When things fall Apart - Pema Chodron (I suggest reading it over and over again whenever you encounter any difficult life circumstance - brilliant)
A New Earth - Eckhart Tolle (same as above)
A Grace Disguised - Jerry Sitter
The Bereaved Parent - Harriet Sarnoff Schiff (It was the first book I read after my Maxie died.  It was brought to me during shiva by my one local bereaved mother friend.  I don't remember one thing about it, except that it comforted me somehow in the very early days of my loss)
When Bad Things Happen to Good People -  Harold S. Kushner
Soul Shift: Finding Where the Dead Go - Mark Ireland (The very best book I've read about seeking answers and connections to our loved ones who've passed - I keep intending to devote a whole post to it but I cannot seem to find my copy.)
Against the Dying of the Light - Leonard Fein 

Please post additional recommendations!  I know that there must be others who are looking for book therapy.  Maybe we can start our own online grievers book club.......


m said...

I found "On Grief and Grieving" by Elisabeth Kubler-Ross to be comforting...

I have been reading a ton as well after losing my son--I wish that we could make this book club a reality.

Em said...

My two favourites are Heaven is For Real by Todd and Colton Burpo. It may have been the timing of when I read it too (the week between Eva's death and her funeral). There is a kids picture book available too and my kids have greatly benefitted from that as well.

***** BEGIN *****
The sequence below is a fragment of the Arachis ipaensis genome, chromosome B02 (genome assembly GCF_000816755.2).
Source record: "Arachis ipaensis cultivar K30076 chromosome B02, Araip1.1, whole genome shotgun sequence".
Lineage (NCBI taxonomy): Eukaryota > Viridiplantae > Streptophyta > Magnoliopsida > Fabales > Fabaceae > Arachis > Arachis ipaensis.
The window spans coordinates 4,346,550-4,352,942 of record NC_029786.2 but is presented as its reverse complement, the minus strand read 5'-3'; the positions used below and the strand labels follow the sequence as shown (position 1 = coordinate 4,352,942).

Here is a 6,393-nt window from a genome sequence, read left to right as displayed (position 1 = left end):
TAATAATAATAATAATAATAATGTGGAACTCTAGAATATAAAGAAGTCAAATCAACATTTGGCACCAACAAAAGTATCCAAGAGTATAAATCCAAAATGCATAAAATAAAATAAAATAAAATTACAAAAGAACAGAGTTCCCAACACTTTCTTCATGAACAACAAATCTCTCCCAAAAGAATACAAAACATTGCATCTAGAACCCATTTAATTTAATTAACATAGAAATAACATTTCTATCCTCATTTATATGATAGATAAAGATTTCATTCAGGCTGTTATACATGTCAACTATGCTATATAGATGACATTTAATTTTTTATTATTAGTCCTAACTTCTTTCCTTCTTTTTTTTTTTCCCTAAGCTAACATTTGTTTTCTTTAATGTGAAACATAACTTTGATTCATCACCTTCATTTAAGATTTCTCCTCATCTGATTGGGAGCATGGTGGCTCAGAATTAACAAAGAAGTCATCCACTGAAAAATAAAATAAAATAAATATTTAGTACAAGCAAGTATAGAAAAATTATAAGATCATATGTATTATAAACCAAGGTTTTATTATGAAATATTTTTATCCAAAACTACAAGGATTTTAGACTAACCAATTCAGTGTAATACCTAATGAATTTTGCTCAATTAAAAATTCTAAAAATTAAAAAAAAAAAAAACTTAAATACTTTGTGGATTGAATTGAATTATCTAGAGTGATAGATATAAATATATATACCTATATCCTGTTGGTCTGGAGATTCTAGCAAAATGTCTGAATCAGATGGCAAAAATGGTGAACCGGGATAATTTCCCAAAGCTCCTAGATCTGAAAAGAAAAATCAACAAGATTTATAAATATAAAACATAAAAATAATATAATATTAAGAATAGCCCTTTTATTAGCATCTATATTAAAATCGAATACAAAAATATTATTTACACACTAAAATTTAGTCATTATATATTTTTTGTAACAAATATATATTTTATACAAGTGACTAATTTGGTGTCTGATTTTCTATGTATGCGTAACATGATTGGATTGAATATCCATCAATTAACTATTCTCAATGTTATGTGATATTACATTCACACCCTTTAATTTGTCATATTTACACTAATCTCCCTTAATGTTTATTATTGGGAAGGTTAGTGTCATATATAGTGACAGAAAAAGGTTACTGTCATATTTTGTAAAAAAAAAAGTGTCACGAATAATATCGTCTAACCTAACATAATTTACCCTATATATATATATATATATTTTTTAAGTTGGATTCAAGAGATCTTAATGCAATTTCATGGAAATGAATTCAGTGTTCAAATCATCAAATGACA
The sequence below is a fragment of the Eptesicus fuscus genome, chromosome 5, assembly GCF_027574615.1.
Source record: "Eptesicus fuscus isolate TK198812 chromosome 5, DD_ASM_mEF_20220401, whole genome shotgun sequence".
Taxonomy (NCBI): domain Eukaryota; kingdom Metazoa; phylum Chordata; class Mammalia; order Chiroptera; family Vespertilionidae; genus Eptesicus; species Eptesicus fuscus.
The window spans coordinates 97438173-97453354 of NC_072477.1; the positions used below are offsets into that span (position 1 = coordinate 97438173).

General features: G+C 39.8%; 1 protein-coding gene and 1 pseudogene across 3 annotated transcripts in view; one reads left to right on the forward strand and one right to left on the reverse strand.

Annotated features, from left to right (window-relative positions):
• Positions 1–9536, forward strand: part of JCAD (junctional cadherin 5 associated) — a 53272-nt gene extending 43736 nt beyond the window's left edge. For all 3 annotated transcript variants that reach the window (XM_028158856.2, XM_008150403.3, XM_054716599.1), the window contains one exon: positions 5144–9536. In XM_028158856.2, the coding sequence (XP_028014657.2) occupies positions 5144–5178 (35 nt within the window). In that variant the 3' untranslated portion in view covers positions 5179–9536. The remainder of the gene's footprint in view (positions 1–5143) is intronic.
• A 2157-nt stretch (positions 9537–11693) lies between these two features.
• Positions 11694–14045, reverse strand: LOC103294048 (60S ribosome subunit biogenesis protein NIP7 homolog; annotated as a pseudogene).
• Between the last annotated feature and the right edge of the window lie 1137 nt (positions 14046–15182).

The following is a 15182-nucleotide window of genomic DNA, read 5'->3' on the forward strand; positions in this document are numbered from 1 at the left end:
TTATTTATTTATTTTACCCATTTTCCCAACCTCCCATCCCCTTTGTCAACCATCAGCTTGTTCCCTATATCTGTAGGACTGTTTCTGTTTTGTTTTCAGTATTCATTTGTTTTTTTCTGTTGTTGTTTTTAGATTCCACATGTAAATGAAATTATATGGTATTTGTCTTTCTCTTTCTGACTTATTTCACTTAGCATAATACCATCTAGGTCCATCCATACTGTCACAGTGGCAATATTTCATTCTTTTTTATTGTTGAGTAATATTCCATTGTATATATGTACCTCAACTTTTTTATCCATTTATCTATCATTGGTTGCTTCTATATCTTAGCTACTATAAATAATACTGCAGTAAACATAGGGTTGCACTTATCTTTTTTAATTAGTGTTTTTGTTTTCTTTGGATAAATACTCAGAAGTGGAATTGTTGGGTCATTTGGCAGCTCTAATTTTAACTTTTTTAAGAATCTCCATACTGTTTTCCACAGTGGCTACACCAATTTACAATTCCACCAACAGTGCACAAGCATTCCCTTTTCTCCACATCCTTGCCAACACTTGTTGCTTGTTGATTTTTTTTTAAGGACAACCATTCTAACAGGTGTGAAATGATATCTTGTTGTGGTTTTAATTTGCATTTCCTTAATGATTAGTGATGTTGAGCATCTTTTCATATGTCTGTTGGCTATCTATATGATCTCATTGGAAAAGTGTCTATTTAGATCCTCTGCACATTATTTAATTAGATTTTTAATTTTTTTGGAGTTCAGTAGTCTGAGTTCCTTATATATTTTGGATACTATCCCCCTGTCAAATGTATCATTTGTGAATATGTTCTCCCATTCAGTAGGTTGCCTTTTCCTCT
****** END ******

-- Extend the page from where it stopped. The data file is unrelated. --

The other really great book for me is Holding onto Hope by Nancy Guthrie. It's a bit of an older book and hard to find but it has so much that really helped me.

I think an online reading group would be a great idea and if you build it they will come...I will anyway. I love love love reading and it has held me together in the 21 and a half months since Eva's death. I read fewer grief books now but would totally join in a group like this. I wish there really was an IRL group like this.

Melissa Miles McCarter said...
This comment has been removed by the author.
Anonymous said...

I like many lives, many masters by brain weiss. I found it comforting to know my precious little girl can be reborn and live many lives.

GrahamForeverInMyHeart said...

In addition to the books mentioned so far, here are some that I've read and would recommend:
Lament for a Son by Wolterstorff, Paula by Allende, Wave by Deraniyagala, The Worst Loss by Rosof, When the Bough Breaks by Bernstein, The Grieving Garden by Redfern, Beyond Tears by Mitchell, Losing Jonathan by Waxler, Love Lives On by LaGrand, Too Soon Old, Too Late Smart by Livingston (read chapter 22 "Love is never lost, not even in death"), The Lively Shadow by Murray, Griefland by Bacon and Miller, With and Without her by Foltz-Gray, Year One by Tittensor, After the Death of a Child by Finkbeiner, Unattended Sorrow by Levine, and The Still Point of the Turning World by Rapp.

Auntie Mip said...

Tear Soup by Pat Schweibert

Anonymous said...

What Remains by Carole Radziwill (I know she's on Real Housewives of New York so you may be thinking, "are you kidding?" but it is a truly amazing book. She was losing her husband to cancer when JFK Jr. and his wife - who were her good friends - died in the plane crash). Also, Mistaken Identity: Two Families, One Survivor, Unwavering Hope by
Don & Susie Van Ryn. The way the family dealt with their grief was truly amazing.